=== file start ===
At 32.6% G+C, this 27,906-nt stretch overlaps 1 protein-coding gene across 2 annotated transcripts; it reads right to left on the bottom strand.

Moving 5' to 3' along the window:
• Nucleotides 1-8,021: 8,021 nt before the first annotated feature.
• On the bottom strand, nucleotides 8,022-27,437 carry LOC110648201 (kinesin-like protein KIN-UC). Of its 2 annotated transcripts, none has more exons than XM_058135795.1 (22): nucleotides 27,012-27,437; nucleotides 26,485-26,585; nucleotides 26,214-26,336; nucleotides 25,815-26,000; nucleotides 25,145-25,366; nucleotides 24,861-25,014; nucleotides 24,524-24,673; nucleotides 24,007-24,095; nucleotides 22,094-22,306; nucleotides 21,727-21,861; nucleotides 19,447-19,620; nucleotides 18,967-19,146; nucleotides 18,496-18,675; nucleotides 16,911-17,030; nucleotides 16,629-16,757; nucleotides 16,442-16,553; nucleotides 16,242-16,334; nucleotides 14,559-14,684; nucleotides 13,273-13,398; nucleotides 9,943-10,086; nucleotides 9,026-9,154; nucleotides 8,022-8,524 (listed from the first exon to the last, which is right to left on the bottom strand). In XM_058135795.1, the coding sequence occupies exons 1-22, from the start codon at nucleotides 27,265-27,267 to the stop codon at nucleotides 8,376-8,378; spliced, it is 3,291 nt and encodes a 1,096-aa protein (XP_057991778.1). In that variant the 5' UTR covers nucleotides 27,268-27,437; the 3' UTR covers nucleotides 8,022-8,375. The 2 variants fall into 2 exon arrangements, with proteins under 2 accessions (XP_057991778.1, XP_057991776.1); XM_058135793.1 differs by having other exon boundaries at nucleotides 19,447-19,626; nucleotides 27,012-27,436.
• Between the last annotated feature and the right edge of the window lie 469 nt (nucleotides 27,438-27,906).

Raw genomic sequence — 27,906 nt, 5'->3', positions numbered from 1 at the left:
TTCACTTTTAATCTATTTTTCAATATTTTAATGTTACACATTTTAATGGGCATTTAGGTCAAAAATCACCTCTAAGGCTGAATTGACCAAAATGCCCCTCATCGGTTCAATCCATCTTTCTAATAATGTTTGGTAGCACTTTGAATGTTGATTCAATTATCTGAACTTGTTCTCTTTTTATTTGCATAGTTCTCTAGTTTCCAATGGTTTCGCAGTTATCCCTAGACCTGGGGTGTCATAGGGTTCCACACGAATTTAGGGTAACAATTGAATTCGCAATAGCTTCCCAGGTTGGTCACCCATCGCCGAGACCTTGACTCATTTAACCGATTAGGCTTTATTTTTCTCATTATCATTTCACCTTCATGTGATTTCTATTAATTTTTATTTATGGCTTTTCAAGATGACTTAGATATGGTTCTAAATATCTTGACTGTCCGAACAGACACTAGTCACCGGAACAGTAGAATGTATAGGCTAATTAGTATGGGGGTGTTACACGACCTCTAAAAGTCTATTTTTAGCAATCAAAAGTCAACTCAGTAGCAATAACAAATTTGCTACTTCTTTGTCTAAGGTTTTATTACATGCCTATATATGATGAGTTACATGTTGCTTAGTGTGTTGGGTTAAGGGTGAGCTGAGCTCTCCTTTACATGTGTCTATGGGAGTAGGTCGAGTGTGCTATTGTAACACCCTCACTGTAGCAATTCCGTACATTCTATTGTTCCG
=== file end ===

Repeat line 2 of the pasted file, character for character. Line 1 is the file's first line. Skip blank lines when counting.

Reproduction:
Moving 5' to 3' along the window: